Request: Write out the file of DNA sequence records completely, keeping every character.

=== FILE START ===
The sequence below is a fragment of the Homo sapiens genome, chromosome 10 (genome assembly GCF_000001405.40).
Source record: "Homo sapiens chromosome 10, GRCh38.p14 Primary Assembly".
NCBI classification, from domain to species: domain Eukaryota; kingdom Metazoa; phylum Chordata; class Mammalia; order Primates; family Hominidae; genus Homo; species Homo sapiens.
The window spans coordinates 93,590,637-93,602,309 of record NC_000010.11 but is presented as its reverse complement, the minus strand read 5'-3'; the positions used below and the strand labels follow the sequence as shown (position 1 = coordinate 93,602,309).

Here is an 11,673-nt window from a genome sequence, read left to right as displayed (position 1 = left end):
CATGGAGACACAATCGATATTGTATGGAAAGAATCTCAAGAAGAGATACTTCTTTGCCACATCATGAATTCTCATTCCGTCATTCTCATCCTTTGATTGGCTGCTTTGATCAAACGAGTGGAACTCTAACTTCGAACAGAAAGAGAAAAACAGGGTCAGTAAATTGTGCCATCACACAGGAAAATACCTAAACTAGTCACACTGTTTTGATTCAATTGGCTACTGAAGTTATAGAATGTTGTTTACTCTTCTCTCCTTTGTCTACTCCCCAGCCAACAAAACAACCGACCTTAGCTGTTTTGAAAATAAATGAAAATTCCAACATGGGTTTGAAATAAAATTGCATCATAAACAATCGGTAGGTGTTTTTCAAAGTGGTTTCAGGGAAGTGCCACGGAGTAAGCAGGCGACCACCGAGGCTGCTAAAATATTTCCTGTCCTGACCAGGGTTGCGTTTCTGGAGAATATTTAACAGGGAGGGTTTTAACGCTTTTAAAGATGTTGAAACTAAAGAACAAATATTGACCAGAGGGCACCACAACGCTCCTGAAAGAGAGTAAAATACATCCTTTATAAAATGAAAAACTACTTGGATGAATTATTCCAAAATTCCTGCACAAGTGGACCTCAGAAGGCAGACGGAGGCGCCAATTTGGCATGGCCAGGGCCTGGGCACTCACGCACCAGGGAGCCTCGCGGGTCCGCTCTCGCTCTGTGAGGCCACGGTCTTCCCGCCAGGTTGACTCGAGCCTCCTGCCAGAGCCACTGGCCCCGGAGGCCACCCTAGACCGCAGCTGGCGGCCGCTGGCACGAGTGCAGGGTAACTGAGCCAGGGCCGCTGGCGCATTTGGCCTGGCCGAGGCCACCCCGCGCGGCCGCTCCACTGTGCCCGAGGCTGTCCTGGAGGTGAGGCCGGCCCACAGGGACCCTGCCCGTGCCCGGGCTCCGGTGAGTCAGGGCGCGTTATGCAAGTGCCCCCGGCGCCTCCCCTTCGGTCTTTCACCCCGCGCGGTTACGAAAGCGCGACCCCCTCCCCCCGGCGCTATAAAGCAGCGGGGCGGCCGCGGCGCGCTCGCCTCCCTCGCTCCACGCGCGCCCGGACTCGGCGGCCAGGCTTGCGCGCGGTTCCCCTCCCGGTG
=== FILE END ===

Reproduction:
The sequence below is a fragment of the Homo sapiens genome, chromosome 10 (genome assembly GCF_000001405.40).
Source record: "Homo sapiens chromosome 10, GRCh38.p14 Primary Assembly".
NCBI classification, from domain to species: domain Eukaryota; kingdom Metazoa; phylum Chordata; class Mammalia; order Primates; family Hominidae; genus Homo; species Homo sapiens.
The window spans coordinates 93,590,637-93,602,309 of record NC_000010.11 but is presented as its reverse complement, the minus strand read 5'-3'; the positions used below and the strand labels follow the sequence as shown (position 1 = coordinate 93,602,309).

Here is an 11,673-nt window from a genome sequence, read left to right as displayed (position 1 = left end):
CATGGAGACACAATCGATATTGTATGGAAAGAATCTCAAGAAGAGATACTTCTTTGCCACATCATGAATTCTCATTCCGTCATTCTCATCCTTTGATTGGCTGCTTTGATCAAACGAGTGGAACTCTAACTTCGAACAGAAAGAGAAAAACAGGGTCAGTAAATTGTGCCATCACACAGGAAAATACCTAAACTAGTCACACTGTTTTGATTCAATTGGCTACTGAAGTTATAGAATGTTGTTTACTCTTCTCTCCTTTGTCTACTCCCCAGCCAACAAAACAACCGACCTTAGCTGTTTTGAAAATAAATGAAAATTCCAACATGGGTTTGAAATAAAATTGCATCATAAACAATCGGTAGGTGTTTTTCAAAGTGGTTTCAGGGAAGTGCCACGGAGTAAGCAGGCGACCACCGAGGCTGCTAAAATATTTCCTGTCCTGACCAGGGTTGCGTTTCTGGAGAATATTTAACAGGGAGGGTTTTAACGCTTTTAAAGATGTTGAAACTAAAGAACAAATATTGACCAGAGGGCACCACAACGCTCCTGAAAGAGAGTAAAATACATCCTTTATAAAATGAAAAACTACTTGGATGAATTATTCCAAAATTCCTGCACAAGTGGACCTCAGAAGGCAGACGGAGGCGCCAATTTGGCATGGCCAGGGCCTGGGCACTCACGCACCAGGGAGCCTCGCGGGTCCGCTCTCGCTCTGTGAGGCCACGGTCTTCCCGCCAGGTTGACTCGAGCCTCCTGCCAGAGCCACTGGCCCCGGAGGCCACCCTAGACCGCAGCTGGCGGCCGCTGGCACGAGTGCAGGGTAACTGAGCCAGGGCCGCTGGCGCATTTGGCCTGGCCGAGGCCACCCCGCGCGGCCGCTCCACTGTGCCCGAGGCTGTCCTGGAGGTGAGGCCGGCCCACAGGGACCCTGCCCGTGCCCGGGCTCCGGTGAGTCAGGGCGCGTTATGCAAGTGCCCCCGGCGCCTCCCCTTCGGTCTTTCACCCCGCGCGGTTACGAAAGCGCGACCCCCTCCCCCCGGCGCTATAAAGCAGCGGGGCGGCCGCGGCGCGCTCGCCTCCCTCGCTCCACGCGCGCCCGGACTCGGCGGCCAGGCTTGCGCGCGGTTCCCCTCCCGGTG